Despite the fact that Christianity is illegal, Open Doors estimates that there are “a few thousand” Christians who live in Maldives. Because of the risks associated with being Christian, they are forced to keep silent. Many individual believers are spiritually isolated because they don’t know how to find fellow Christians or can’t meet with them to avoid raising suspicions. WWR explains that there have even been cases where a Christian who is married eventually discovers that their spouse has been a Christian as well, but neither knew that the other was because they both had to keep it secret.
Christian materials are difficult to come by in the Maldives. The official language is Dhivehi, and the Bible has not yet been completely translated into this language. Even if it was, the government closely monitors materials coming into the country and does not allow materials that are deemed contrary to Islam. Expatriates may bring in Christian literature for private use, but there are strong limits on what is allowed. Those who violate this law may be jailed and deported. For example, in 2012 it was reported that a Bangledeshi and an American were both permanently banned from entering the country after trying to bring in Christian documents. In another case that does not appear to be the result of attempts at evangelism, over 100 books were confiscated from a local book fair in September of 2019: “Ahead of the seizure operation, photos of books deemed offensive were shared on social media. These included books on skepticism, Christianity and Eastern mysticism that were available at the fair.” The article which reported the seizure notes the specifics of the law: “Bringing into the country, creating, owning, selling, sharing or spreading material which is against the principles of Islam is an offence punishable with a jail sentence, banishment or house arrest between three to eight years.”
As I mentioned before, the largest population center is in Male, and it is very crowded. Due to this population density, there is very little privacy. The government monitors activities through security cameras on the streets, and communities socially enforce the status quo. On the smaller islands, native populations are not as heavily monitored by the government, but individuals still have little privacy due to the small size of the islands and the tightness of the community. One can imagine how difficult it would be to perform baptisms without anyone finding out. Open Doors notes that they could potentially be performed outside of the country or in a remote area, but this would raise suspicion among close family members and the community.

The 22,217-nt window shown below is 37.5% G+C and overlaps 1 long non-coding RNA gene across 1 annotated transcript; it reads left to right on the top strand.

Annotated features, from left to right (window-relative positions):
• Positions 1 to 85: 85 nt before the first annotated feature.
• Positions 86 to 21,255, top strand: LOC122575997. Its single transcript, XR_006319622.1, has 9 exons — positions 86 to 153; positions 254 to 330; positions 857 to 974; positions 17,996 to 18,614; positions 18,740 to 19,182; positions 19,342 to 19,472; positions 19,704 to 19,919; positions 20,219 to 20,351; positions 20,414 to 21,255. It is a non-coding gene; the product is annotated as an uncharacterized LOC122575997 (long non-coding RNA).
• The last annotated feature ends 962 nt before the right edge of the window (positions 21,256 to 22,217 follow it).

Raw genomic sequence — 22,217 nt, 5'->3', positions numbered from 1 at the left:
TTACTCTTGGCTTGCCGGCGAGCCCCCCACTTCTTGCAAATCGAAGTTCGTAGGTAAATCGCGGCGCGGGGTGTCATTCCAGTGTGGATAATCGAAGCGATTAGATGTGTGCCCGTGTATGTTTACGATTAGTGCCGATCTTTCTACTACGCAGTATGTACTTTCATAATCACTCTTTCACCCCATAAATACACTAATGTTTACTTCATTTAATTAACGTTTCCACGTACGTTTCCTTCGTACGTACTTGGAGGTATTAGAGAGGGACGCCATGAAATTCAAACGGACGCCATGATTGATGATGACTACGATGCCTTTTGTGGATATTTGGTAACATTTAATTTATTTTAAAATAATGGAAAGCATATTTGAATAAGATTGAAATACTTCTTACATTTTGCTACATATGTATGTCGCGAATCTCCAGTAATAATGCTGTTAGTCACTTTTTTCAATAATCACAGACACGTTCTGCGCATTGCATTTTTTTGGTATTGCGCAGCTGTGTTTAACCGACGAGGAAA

Gangs and criminal organizations run rampant. In some cases government officials are in league with these criminals. “It is common knowledge that certain gangs are in alliance with politicians, parties and security forces and are used for the violent intimidation of dissidents. Radical Islamic groups that want to ferret out Christians and atheists also have connections and influence with gangs and corrupt police networks” (WWR). Maldives has the highest number of jihadist fighters per capita in the world: approximately 200 individuals have left Maldives to fight for ISIS, and these terrorists are welcomed back home as heroes.
Due to the small number of Christians and the secrecy with which they must practice their religion, WWR was not able to publish the details of any specific persecution event. They do note that although persecution is extremely high here, violent persecution is fairly low. As WWR says, “persecution has never been very violent in the Maldives.” Nevertheless, Christianity is illegal and thus citizens cannot openly express their religion. If they do, they will face extreme pressure from their family and community to come back to Islam in addition to legal punishment or vigilante trials. Violence is not out of the question either, as I mentioned earlier about the two reporters who were killed.